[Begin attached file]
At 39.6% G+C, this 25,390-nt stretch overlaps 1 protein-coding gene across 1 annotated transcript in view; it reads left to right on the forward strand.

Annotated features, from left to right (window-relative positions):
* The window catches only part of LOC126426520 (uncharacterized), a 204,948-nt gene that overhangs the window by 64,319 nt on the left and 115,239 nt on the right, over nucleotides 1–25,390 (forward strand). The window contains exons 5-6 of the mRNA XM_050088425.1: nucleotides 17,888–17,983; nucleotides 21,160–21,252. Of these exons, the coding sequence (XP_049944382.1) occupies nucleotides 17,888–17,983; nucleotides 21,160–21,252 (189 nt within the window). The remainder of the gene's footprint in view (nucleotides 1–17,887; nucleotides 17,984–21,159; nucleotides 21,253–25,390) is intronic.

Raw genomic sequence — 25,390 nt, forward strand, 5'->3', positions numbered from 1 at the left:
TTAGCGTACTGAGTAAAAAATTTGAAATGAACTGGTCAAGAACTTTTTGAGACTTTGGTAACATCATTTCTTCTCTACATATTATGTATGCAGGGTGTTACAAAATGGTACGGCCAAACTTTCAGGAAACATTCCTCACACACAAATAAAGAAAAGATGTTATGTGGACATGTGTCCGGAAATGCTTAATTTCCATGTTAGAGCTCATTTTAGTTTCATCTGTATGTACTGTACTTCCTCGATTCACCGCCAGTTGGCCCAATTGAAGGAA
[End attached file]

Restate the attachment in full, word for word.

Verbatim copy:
At 39.6% G+C, this 25,390-nt stretch overlaps 1 protein-coding gene across 1 annotated transcript in view; it reads left to right on the forward strand.

Annotated features, from left to right (window-relative positions):
* The window catches only part of LOC126426520 (uncharacterized), a 204,948-nt gene that overhangs the window by 64,319 nt on the left and 115,239 nt on the right, over nucleotides 1–25,390 (forward strand). The window contains exons 5-6 of the mRNA XM_050088425.1: nucleotides 17,888–17,983; nucleotides 21,160–21,252. Of these exons, the coding sequence (XP_049944382.1) occupies nucleotides 17,888–17,983; nucleotides 21,160–21,252 (189 nt within the window). The remainder of the gene's footprint in view (nucleotides 1–17,887; nucleotides 17,984–21,159; nucleotides 21,253–25,390) is intronic.

Raw genomic sequence — 25,390 nt, forward strand, 5'->3', positions numbered from 1 at the left:
TTAGCGTACTGAGTAAAAAATTTGAAATGAACTGGTCAAGAACTTTTTGAGACTTTGGTAACATCATTTCTTCTCTACATATTATGTATGCAGGGTGTTACAAAATGGTACGGCCAAACTTTCAGGAAACATTCCTCACACACAAATAAAGAAAAGATGTTATGTGGACATGTGTCCGGAAATGCTTAATTTCCATGTTAGAGCTCATTTTAGTTTCATCTGTATGTACTGTACTTCCTCGATTCACCGCCAGTTGGCCCAATTGAAGGAA